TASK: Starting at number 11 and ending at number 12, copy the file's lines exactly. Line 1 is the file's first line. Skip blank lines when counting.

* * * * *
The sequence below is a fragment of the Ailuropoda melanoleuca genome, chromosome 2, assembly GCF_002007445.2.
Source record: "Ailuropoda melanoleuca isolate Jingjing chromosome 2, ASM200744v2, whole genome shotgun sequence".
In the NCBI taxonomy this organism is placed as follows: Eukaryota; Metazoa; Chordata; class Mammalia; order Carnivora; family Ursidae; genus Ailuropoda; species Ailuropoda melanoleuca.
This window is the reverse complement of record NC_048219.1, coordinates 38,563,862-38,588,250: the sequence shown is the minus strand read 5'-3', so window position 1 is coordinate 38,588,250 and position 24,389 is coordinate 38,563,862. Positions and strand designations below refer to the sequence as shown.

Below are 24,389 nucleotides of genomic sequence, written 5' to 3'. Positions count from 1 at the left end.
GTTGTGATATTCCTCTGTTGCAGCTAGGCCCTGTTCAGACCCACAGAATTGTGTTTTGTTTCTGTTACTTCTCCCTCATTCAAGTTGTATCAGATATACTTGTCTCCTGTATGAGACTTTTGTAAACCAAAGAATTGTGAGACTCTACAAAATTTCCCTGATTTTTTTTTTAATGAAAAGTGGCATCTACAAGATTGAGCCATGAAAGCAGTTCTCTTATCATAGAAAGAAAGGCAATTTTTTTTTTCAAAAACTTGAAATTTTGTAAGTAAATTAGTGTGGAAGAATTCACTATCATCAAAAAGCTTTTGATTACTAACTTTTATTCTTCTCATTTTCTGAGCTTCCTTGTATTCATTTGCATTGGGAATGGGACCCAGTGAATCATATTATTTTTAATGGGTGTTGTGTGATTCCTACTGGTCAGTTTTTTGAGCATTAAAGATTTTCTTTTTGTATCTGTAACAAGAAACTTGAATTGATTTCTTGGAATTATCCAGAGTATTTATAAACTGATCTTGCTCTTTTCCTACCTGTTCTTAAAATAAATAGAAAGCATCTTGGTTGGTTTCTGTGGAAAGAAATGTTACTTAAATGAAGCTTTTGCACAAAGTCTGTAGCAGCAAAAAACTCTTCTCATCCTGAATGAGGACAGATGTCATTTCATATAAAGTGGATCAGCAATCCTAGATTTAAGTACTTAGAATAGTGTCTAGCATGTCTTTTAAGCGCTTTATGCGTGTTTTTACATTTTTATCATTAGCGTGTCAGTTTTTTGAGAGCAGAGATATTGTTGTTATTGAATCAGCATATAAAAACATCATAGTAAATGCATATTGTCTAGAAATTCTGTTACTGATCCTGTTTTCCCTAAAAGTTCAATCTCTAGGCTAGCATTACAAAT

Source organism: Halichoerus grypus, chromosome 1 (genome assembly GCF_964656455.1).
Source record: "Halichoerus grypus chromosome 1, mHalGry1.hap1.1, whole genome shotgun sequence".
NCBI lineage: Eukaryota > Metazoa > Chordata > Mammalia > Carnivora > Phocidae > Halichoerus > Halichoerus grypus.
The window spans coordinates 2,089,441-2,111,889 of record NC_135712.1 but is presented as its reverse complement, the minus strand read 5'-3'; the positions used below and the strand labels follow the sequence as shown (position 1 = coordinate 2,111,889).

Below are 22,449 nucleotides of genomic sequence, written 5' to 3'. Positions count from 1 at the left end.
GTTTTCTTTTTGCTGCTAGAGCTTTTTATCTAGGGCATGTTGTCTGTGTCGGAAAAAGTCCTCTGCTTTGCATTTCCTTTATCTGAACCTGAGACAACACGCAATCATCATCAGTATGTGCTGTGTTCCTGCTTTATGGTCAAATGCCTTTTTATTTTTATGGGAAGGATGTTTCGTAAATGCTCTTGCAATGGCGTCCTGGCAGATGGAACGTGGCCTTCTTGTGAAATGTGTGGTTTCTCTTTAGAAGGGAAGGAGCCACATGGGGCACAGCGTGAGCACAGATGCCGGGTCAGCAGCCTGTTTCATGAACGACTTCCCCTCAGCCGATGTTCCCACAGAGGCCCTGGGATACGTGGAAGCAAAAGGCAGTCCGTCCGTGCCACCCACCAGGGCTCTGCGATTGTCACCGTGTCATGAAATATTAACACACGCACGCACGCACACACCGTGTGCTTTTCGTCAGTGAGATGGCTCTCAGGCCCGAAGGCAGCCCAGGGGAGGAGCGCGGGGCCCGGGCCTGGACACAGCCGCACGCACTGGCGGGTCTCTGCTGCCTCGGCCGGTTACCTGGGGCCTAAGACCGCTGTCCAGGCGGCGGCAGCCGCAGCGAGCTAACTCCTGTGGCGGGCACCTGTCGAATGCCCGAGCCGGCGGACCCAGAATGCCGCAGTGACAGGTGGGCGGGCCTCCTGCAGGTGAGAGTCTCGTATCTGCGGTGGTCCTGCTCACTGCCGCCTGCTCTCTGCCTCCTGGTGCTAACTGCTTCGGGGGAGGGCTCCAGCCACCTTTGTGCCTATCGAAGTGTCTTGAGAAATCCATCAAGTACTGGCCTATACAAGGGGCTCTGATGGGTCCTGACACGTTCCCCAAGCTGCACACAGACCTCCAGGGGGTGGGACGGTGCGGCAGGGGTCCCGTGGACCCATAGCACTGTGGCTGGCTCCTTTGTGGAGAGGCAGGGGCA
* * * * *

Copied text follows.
Below are 22,449 nucleotides of genomic sequence, written 5' to 3'. Positions count from 1 at the left end.
GTTTTCTTTTTGCTGCTAGAGCTTTTTATCTAGGGCATGTTGTCTGTGTCGGAAAAAGTCCTCTGCTTTGCATTTCCTTTATCTGAACCTGAGACAACACGCAATCATCATCAGTATGTGCTGTGTTCCTGCTTTATGGTCAAATGCCTTTTTATTTTTATGGGAAGGATGTTTCGTAAATGCTCTTGCAATGGCGTCCTGGCAGATGGAACGTGGCCTTCTTGTGAAATGTGTGGTTTCTCTTTAGAAGGGAAGGAGCCACATGGGGCACAGCGTGAGCACAGATGCCGGGTCAGCAGCCTGTTTCATGAACGACTTCCCCTCAGCCGATGTTCCCACAGAGGCCCTGGGATACGTGGAAGCAAAAGGCAGTCCGTCCGTGCCACCCACCAGGGCTCTGCGATTGTCACCGTGTCATGAAATATTAACACACGCACGCACGCACACACCGTGTGCTTTTCGTCAGTGAGATGGCTCTCAGGCCCGAAGGCAGCCCAGGGGAGGAGCGCGGGGCCCGGGCCTGGACACAGCCGCACGCACTGGCGGGTCTCTGCTGCCTCGGCCGGTTACCTGGGGCCTAAGACCGCTGTCCAGGCGGCGGCAGCCGCAGCGAGCTAACTCCTGTGGCGGGCACCTGTCGAATGCCCGAGCCGGCGGACCCAGAATGCCGCAGTGACAGGTGGGCGGGCCTCCTGCAGGTGAGAGTCTCGTATCTGCGGTGGTCCTGCTCACTGCCGCCTGCTCTCTGCCTCCTGGTGCTAACTGCTTCGGGGGAGGGCTCCAGCCACCTTTGTGCCTATCGAAGTGTCTTGAGAAATCCATCAAGTACTGGCCTATACAAGGGGCTCTGATGGGTCCTGACACGTTCCCCAAGCTGCACACAGACCTCCAGGGGGTGGGACGGTGCGGCAGGGGTCCCGTGGACCCATAGCACTGTGGCTGGCTCCTTTGTGGAGAGGCAGGGGCA